Give, comfort, hope and prepare for the future with chronically ill children

Being forced to watch a child suffer with chronic illness is one of the most painful experiences a parent has to endure.

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  • Being forced to watch a child suffer with chronic illness is one of the most painful experiences a parent has to endure. One of a parent’s main responsibilities is to protect their children, and when a child has a disease that causes extreme pain and discomfort, parents are often helpless to do so. Most parents in this situation will do whatever it takes to relieve the suffering of their child. However, sometimes their actions unintentionally cause more problems than they solve. The following are some ways to avoid compounding the difficulties associated with the chronic illness of your child.

  • 1. Don't be overly permissive with your child

  • Sometimes parents allow their sick child to do or have whatever they want in order to make up for the pain that they are suffering. However, established patterns, routines and rules will help your child feel a sense of security and continuity – they especially need things that they can count on. You should be mindful of the possibility that your child will get better and avoid creating behavioral problems that will have to be corrected later. It is better for your child to have as normal an experience as possible — and this includes a normal parent-child relationship in which you teach your child proper behavior and life skills.

  • 2. Don't give your child unrealistic expectations

  • While encouraging hope for the future is important, holding on to the idea that a magic cure will somehow materialize and heal them can do more damage than good. By painting an unrealistic picture of your child’s illness, you will only prevent your child from accepting and facing reality in a healthy way. Be honest with your child about all of the possible outcomes, both positive and negative, and then help him or her learn to cope appropriately.

  • 3. Don't blame yourself or others for what's happening

  • Trying to determine who’s at fault will only lead to a cycle of frustration and blame that never ends and never produces answers. Instead, deal with the problem at hand the best you can and let go of the aspects of the situation over which you have no control.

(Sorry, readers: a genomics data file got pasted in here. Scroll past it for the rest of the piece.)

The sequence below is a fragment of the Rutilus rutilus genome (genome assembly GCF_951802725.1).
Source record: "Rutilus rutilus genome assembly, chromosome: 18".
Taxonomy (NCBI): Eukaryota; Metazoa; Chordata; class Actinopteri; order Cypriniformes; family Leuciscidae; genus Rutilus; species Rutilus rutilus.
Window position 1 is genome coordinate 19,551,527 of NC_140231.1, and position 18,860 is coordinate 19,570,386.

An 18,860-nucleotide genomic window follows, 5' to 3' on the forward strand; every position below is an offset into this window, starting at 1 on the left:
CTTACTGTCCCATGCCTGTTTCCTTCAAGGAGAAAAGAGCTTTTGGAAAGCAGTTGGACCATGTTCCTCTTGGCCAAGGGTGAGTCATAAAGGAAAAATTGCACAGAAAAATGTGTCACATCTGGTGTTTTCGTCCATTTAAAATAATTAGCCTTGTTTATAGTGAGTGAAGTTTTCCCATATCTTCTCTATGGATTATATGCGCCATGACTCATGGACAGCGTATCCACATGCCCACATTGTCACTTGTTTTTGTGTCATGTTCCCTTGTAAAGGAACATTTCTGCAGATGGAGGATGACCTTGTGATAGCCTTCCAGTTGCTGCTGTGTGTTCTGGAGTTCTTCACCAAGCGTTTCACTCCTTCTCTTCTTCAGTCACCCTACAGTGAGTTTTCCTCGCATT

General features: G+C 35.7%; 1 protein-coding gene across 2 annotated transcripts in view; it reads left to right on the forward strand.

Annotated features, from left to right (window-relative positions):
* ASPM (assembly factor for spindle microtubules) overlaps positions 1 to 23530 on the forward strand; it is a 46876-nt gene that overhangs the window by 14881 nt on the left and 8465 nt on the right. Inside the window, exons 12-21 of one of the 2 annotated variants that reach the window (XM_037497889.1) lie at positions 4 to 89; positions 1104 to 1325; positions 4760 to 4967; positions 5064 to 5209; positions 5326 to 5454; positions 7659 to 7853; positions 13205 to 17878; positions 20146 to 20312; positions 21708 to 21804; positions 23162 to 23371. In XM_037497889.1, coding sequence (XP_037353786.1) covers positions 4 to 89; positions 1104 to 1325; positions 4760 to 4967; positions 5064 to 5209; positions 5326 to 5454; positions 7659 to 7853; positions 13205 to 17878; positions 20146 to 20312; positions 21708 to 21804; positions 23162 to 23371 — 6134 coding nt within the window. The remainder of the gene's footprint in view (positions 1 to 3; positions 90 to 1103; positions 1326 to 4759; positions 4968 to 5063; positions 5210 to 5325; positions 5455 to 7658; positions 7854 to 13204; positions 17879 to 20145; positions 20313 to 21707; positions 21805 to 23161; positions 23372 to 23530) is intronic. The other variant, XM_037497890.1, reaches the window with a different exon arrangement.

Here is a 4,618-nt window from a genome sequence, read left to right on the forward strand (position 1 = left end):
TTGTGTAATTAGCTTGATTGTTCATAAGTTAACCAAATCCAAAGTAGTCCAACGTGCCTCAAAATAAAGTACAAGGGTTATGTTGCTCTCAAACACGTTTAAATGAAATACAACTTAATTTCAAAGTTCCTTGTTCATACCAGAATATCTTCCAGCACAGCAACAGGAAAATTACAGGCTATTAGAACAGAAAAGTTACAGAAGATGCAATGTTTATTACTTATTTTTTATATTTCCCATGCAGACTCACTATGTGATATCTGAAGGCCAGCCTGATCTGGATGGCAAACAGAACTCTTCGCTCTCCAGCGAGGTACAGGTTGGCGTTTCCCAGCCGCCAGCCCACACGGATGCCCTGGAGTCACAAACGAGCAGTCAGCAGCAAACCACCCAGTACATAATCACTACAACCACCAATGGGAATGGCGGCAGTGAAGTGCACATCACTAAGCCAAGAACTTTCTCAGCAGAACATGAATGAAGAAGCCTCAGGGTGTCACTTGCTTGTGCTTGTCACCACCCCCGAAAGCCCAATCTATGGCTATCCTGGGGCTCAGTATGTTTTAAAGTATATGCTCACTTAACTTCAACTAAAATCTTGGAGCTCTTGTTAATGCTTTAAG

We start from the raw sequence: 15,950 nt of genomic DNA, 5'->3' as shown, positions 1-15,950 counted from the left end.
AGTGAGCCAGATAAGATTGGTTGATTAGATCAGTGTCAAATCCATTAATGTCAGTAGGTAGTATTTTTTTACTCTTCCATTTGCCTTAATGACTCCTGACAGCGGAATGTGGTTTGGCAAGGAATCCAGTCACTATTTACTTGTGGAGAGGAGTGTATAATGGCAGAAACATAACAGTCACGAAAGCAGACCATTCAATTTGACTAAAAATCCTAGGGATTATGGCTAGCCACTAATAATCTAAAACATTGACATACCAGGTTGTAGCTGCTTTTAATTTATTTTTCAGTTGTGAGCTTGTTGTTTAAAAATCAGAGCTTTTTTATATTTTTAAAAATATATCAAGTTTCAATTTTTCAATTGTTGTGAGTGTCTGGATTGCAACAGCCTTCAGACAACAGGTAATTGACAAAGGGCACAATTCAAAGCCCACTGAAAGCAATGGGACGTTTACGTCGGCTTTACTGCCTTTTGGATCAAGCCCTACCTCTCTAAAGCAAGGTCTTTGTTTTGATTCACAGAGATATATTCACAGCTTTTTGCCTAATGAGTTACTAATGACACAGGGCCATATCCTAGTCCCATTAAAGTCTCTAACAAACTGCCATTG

• 4. Don’t micro-manage your child’s illness

  • You cannot be responsible for every decision or control everything that happens. Not only will this exhaust you out but it will interfere with your relationship with your spouse and other family members. Chronic illness is a family issue so allow other members of the family to contribute.

  • 5. Don't cut off communication with others

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  • Avoiding family, friends and other systems of support can be easy to do when things become overwhelming and busy. It's crucial that you spend time with your partner and especially the other children if there are any. The family must remain healthy for all to deal with the illness successfully. Talk about what you are going through with family members and friends and allow them to comfort and support you. In the long run, this is a better and healthier way to deal with your situation.

  • 6. Don't pamper or become over protective of your child

  • It's important to understand that your child is still developing and needs every opportunity to grow and learn. Pampering your child or protecting him or her from any and all challenges will only make your child feel isolated and insecure. It's important to maintain rules and boundaries while at the same time allowing your child freedom and room to grow.

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A. Lynn Scoresby, founder and president of My Family Track , First Answers , and Achievement Synchrony , and has been a marriage and family psychologist for more than 35 years. He has published more than 20 books and training programs.

Website: http://www.FirstAnswers.com

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